Sunday, September 29, 2013

Hagel Calls Govt Shutdown Threat 'Shortsighted'
September 28, 2013


By Lolita C. Baldor, Associated Press
ABOARD A U.S. MILITARY AIRCRAFT--Defense Secretary Chuck Hagel criticized Congress on Saturday as "astoundingly irresponsible" and said that using threats to shut down the government to satisfy a political whim is dangerously shortsighted.
Hagel, who oversees as much as half of the government civilians who would be furloughed next week if Congress doesn't reach a budget agreement, told reporters that the impasse threatens to delay paychecks to troops serving in Afghanistan.
"When you look at the greatest democracy in the world, the largest economy in the world and we're putting our people through this — that's not leadership. That's abdication of responsibilities," Hagel told reporters on his plane en route to South Korea. "This is an astoundingly irresponsible way to govern."
Hagel added: "It is really dangerously shortsighted and irresponsible, because what this will lead to in the United States of America, if this continues, is we will have a country that's ungovernable."
Roughly 400,000 Defense Department civilians could face furloughs if Congress fails to agree on a short-term spending plan to keep the government running. And while military troops would continue to work, and eventually be paid, a shutdown would delay their pay until funding was restored.
There are about 800,000 civilians in the department and 1.4 million active-duty military members. About half of the civilians would be exempt from furloughs, and they would only be paid retroactively if the legislation specifies it.
Senators on Friday sent legislation back to the House that would keep the government's doors open until Nov. 15. Majority Democrats removed a provision to defund the Affordable Care Act, also called Obamacare. But House Republicans are fractured, with tea partyers insisting that they will not support a measure than includes funding for President Barack Obama's health care law.
Hagel, a former senator who served as an enlisted soldier in the Vietnam War, said lawmakers need to stop and think about the young service members who may be married and have one or two children at home. A lot of them, he said, don't have a lot of excess money and going without a paycheck, even for a short time, would be difficult.
Hagel said much of his time in recent weeks has been spent in meetings with his budget staff as they struggle with plans for the government shutdown while also trying to identify more savings in order to meet looming budget cuts.
Pentagon Comptroller Robert Hale, in a Friday briefing, told reporters that the Pentagon will be able to launch any military operations ordered by the president. Asked whether a military strike into Syria, for example, could be conducted under the shutdown, Hale said yes, if ordered by senior leaders.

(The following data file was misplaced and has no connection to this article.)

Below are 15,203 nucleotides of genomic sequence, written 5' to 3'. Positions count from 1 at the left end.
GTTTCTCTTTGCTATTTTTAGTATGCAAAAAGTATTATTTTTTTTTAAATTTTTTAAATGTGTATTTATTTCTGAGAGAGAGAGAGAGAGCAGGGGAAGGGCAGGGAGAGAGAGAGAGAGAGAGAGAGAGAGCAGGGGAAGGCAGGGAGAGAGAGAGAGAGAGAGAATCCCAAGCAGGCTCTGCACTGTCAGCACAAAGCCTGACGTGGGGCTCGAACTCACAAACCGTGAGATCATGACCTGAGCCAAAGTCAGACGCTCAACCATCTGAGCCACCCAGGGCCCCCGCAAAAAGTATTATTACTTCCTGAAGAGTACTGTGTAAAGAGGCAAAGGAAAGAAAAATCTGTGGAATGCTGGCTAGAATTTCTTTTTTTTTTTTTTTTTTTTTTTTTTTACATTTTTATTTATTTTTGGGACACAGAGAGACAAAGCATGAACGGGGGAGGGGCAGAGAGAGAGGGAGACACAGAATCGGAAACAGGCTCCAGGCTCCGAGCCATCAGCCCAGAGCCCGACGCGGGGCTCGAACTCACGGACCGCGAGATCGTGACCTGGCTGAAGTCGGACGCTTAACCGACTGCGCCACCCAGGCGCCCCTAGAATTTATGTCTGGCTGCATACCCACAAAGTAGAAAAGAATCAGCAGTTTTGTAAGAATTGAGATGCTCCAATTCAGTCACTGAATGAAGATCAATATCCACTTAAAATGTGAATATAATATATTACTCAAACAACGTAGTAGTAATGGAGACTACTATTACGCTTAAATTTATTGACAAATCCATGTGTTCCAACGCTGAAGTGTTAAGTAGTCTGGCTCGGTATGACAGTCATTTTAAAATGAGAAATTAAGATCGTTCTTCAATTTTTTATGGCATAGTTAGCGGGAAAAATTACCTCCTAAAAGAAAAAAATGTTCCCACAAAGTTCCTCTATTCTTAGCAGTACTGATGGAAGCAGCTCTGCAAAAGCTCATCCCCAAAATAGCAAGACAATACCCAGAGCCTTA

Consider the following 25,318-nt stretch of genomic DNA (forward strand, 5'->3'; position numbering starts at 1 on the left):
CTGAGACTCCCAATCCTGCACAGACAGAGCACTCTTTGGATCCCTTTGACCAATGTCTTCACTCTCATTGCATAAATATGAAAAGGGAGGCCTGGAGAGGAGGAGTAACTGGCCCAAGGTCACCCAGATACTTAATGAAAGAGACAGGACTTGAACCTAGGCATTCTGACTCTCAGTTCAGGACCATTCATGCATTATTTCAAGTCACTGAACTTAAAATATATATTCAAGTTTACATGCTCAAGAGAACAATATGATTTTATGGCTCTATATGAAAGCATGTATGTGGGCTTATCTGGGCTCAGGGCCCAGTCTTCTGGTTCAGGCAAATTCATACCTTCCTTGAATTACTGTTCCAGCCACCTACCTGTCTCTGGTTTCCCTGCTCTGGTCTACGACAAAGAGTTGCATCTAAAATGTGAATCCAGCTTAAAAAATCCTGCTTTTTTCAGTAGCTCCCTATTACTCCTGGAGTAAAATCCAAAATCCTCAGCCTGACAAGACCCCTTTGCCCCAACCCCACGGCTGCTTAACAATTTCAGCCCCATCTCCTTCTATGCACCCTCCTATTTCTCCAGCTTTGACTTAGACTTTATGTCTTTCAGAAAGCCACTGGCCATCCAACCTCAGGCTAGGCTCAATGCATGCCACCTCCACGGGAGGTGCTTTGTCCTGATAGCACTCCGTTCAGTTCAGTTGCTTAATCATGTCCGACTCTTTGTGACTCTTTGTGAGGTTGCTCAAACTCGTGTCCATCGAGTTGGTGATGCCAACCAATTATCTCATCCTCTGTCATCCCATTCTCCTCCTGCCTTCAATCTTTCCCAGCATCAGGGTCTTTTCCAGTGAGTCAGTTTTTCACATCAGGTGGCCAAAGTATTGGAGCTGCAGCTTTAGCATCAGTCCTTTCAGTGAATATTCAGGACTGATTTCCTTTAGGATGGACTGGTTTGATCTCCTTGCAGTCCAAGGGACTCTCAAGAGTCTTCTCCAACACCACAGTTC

Combat units, including troops in Afghanistan or ships in the Mediterranean Sea, can continue to conduct activities and training that are part of any military operation. Other training not tied to a specific operation would not go on.
Hale said it's not yet clear whether the shutdown would impede the ability of service members leaving Afghanistan as part of the troop drawdown. But those decisions would be made by commanders on the ground.
Hagel, who is heading to meetings with top defense and diplomatic leaders in South Korea and Japan, said it is important that they know that the impasse won't affect U.S. relations with other countries.
"I think it's very, very important that we continue to assure our allies in this region of the world that we are committed to these alliances and, yes, we have the ups and downs like democracies do and we'll work our way through these domestic challenges," he said.

U.S. Defense Secretary Visits Seoul For Security Talks

Yonhap News Agency
September 29, 2013


SEOUL, Sept. 29 (Yonhap) -- U.S. Secretary of Defense Chuck Hagel arrived in Seoul on Sunday for an unprecedentedly long, four-day visit to the Asian ally that will include annual talks with his counterpart and a visit to the border with North Korea.
It is Hagel's first trip to South Korea since taking office in February. He is traveling together with Army Gen. Martin Dempsey, the chairman of the Joint Chiefs of Staff (JCS).
The main purpose of his visit is to hold the annual Security Consultative Meeting (SCM) with South Korean Defense Minister Kim Kwan-jin, where key topics will include Seoul's request for a delay in its planned regaining of the wartime operational control (OPCON) of its troops from the U.S.
South Korea wants to push back the OPCON transition, slated for December 2015, citing increased threats from North Korea. Seoul handed over its operational command to the U.S.-led U.N. troops shortly after the outbreak of the 1950-53 Korean War and regained peacetime OPCON in 1994.
But this week's talks, set for Wednesday, are not expected to produce any deal on the issue.
Ahead of Wednesday's SCM talks, Gen. Jung Seung-jo, the chairman of South Korea's Joint Chiefs of Staff, and his U.S. counterpart, Dempsey, will hold their annual Military Committee Meeting on Tuesday to fine-tune the agenda for the defense ministers' talks.